This same manner of manufactures tag was looked at as a characteristic for Wilson jerseys across teams and over a broad time period both before and after 1955 using on-hand jerseys, period images, and uniforms offered in the hobby. The manner of manufacturers tag on this offered jersey was not found to be consistent with other year or even period examples. >b>(PLATE I)

The buttons on the offered jersey are solid gray, two hole style that are not consistent with the above exemplars nor can be found in period images. These are not the same style of two hole buttons found on MacGregor products. Additionally, the font for the NEW YORK across the front is also atypically small with individual letters ranging from 2 ¾” to 2 7/8”. The alignment is also atypical for Yankees road jerseys from 1955 (PLATE II). The fabric for both the number 7 on the back and the lettering is a very thin felt.

The weight of the fabric is extremely heavy and atypical for a professional grade product from this time period. The offered jersey weighs approximately 16 ounces as compared to 11 ounces for a 1954 Wilson home professional grade major league jersey in my on hand reference library.

The fabric of the offered jerseys was also compared to period professional grade major league jerseys in my on-hand reference collection including:

– a 1954 Wilson product

– a 1954 Rawlings product

– a 1958 MacGregor product

– a 1960 Spalding product

This jersey fabric by weave and texture is, in my opinion, the same as the 1959 Don Drysdale jersey that was deemed Unable to Authenticate for the very same reasons.

Aside from the pervious mentioned uniforms, references used to style match/evaluate this jersey included:

Team Specific Print References:

-1955 New York Yankees yearbook

-1956 New York Yankees yearbook

-The New York Yankees: An Illustrated History by Donald Honig

-Yankee Colors: The Glory of the Mantle Years by Al Silverman

-The Yankees: An Illustrated History by George Sullivan and John Powers

-One Hundred Years-New York Yankees: The Official Retrospective

-Big League Baseball in the Big Apple-The New York Yankees from 1901-1962 by
Thomas Antonucci and Eric Caren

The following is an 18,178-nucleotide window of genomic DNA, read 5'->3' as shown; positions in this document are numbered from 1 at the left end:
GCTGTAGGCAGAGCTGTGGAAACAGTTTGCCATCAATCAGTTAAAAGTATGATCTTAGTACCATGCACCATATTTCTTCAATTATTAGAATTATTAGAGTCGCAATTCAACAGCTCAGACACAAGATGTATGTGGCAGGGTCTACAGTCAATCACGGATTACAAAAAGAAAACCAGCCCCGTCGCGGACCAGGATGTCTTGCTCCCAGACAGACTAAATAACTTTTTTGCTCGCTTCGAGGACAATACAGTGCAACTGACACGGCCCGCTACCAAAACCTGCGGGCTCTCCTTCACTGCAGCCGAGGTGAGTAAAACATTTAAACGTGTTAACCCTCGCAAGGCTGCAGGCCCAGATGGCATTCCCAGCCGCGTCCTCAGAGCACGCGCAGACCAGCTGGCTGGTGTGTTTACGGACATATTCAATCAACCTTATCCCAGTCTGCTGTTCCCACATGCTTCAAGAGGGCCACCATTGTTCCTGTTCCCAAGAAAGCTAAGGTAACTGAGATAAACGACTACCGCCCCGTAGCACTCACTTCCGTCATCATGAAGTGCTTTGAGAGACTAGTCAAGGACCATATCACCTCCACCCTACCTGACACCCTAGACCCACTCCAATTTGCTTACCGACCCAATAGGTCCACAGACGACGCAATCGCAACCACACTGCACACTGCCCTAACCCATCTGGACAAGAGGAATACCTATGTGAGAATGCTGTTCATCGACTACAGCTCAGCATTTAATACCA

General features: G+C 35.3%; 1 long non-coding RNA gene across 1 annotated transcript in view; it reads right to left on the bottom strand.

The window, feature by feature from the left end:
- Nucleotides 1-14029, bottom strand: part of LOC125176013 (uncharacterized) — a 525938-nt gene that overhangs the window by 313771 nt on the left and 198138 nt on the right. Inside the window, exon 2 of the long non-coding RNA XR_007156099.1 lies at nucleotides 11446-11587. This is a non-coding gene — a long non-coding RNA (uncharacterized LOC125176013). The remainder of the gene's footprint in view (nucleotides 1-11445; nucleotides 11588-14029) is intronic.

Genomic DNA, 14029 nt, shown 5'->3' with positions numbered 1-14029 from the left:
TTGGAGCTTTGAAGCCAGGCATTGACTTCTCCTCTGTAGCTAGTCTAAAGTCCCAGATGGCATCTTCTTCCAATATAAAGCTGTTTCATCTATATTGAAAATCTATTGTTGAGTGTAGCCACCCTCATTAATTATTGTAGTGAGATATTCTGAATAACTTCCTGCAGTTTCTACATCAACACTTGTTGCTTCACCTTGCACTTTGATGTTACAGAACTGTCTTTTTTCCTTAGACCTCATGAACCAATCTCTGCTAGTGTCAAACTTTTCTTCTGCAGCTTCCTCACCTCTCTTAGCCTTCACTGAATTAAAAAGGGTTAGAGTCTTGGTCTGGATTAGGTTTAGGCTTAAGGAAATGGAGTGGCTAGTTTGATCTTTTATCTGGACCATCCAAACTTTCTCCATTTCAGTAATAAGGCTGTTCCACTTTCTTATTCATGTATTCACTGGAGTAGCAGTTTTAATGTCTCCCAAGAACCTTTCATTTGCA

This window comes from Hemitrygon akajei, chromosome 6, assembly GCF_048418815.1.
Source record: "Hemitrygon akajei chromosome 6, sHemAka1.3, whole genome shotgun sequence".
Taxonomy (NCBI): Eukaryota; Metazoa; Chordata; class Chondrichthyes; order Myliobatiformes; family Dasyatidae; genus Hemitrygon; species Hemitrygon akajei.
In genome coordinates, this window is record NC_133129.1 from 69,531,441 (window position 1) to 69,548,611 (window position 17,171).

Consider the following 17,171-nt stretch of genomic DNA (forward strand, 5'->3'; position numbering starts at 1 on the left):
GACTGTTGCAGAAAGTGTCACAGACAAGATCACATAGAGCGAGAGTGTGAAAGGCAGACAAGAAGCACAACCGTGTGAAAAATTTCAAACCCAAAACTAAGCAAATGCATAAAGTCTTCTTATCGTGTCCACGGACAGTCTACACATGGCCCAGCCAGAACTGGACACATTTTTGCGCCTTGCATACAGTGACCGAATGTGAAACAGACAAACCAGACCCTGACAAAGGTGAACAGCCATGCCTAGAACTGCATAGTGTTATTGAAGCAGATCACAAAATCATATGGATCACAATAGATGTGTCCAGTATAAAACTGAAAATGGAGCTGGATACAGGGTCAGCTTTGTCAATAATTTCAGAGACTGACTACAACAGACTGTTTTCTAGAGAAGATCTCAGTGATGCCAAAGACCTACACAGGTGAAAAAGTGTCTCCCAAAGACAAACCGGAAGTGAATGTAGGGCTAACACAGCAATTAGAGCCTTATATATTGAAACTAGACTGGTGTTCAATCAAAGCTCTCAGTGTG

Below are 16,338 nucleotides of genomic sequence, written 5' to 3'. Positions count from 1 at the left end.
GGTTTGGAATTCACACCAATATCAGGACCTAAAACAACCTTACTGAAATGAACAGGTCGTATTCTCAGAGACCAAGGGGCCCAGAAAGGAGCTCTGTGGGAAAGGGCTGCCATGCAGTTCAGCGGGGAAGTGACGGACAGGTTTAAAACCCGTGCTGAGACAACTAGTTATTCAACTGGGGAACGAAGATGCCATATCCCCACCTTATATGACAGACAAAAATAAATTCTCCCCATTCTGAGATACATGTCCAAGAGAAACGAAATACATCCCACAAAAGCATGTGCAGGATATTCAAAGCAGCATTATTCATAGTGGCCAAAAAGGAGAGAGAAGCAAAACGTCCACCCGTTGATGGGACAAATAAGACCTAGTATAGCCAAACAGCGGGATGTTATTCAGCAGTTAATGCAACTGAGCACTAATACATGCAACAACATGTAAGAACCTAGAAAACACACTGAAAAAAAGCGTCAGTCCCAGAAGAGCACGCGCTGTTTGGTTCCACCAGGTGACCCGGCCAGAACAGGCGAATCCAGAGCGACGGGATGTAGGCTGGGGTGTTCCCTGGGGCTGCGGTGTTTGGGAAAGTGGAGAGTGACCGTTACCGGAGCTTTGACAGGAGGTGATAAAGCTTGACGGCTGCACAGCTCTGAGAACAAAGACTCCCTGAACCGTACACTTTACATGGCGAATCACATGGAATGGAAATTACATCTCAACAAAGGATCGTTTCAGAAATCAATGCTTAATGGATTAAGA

– Mickey Mantle: Baseball Legends by Mark & Neil Gallagher

-Baseball’s Great Dynasties: The Yankees by Mark & Neil Gallagher

General Baseball Reference:

-Baseball in the 1950s by Donald Honig

-The American League: An Illustrated History by Donald Honig

-Summer in the City: New York Baseball 1947-1957 by Claus Guglberger

-Mays, Mantle, Snider: A Celebration by Donald Honig

-Film footage the 1955 All Star Game (Yankees in road uniforms as the game was played in Milwaukee)

Supplemental Player Identification: The supplemental identification for this jersey is chain stitched in navy blue, being located in the lower left front tail and reads “7”, “1955” and what appears to be remnants of the numeral “1” The name “Mantle” is also chain stitched in heavy blue thread on a course wool jersey type fabric in the rear of the collar (1). The collar stitching has been opened up at some point (2). This was confirmed by the presence of the fabric being turned up as well as by looking at the rear of the neckline under UV lighting, you can see where a 5” section of new thread has been used to re-close the neckline. The original thread is also whiter than the more gray color thread used to re-close the area (3). (PLATE III)

Use and Wear: The jersey shows no visible signs of any use or wear. The felt lettering and numbers are made from an atypical thin felt fabric that remains firm and stiff. There is no aging or cracking to the backside of the felt on either the numbering or lettering.

Provenance: The jersey were said to have originated from a former major league umpire. This could not be confirmed.

Evaluation Findings: Based on my physical examination of this jersey, supporting data, images, and PLATES I-III it is my opinion that this jersey does not posses the characteristics you would expect to find in a 1955 New York Yankees road uniform manufactured by Wilson for use by Mickey Mantle. No grade is assigned and the jersey is deemed as being Unable to Authenticate as such.